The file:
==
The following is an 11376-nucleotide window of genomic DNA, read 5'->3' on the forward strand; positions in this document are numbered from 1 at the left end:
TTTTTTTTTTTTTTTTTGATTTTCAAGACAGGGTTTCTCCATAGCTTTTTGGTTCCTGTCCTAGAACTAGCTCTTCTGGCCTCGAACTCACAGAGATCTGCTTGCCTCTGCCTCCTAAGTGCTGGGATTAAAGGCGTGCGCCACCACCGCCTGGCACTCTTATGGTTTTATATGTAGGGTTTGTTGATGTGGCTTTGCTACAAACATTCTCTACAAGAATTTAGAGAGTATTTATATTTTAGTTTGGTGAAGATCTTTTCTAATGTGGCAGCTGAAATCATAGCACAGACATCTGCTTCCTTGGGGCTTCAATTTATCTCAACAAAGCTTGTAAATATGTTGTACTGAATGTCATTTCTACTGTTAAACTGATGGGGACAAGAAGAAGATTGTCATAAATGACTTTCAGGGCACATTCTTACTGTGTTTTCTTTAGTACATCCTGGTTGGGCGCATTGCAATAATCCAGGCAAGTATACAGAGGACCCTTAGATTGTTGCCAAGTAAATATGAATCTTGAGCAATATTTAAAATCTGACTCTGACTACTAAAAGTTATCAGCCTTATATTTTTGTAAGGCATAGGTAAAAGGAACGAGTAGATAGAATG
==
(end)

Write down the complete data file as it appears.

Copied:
The following is an 11376-nucleotide window of genomic DNA, read 5'->3' on the forward strand; positions in this document are numbered from 1 at the left end:
TTTTTTTTTTTTTTTTTGATTTTCAAGACAGGGTTTCTCCATAGCTTTTTGGTTCCTGTCCTAGAACTAGCTCTTCTGGCCTCGAACTCACAGAGATCTGCTTGCCTCTGCCTCCTAAGTGCTGGGATTAAAGGCGTGCGCCACCACCGCCTGGCACTCTTATGGTTTTATATGTAGGGTTTGTTGATGTGGCTTTGCTACAAACATTCTCTACAAGAATTTAGAGAGTATTTATATTTTAGTTTGGTGAAGATCTTTTCTAATGTGGCAGCTGAAATCATAGCACAGACATCTGCTTCCTTGGGGCTTCAATTTATCTCAACAAAGCTTGTAAATATGTTGTACTGAATGTCATTTCTACTGTTAAACTGATGGGGACAAGAAGAAGATTGTCATAAATGACTTTCAGGGCACATTCTTACTGTGTTTTCTTTAGTACATCCTGGTTGGGCGCATTGCAATAATCCAGGCAAGTATACAGAGGACCCTTAGATTGTTGCCAAGTAAATATGAATCTTGAGCAATATTTAAAATCTGACTCTGACTACTAAAAGTTATCAGCCTTATATTTTTGTAAGGCATAGGTAAAAGGAACGAGTAGATAGAATG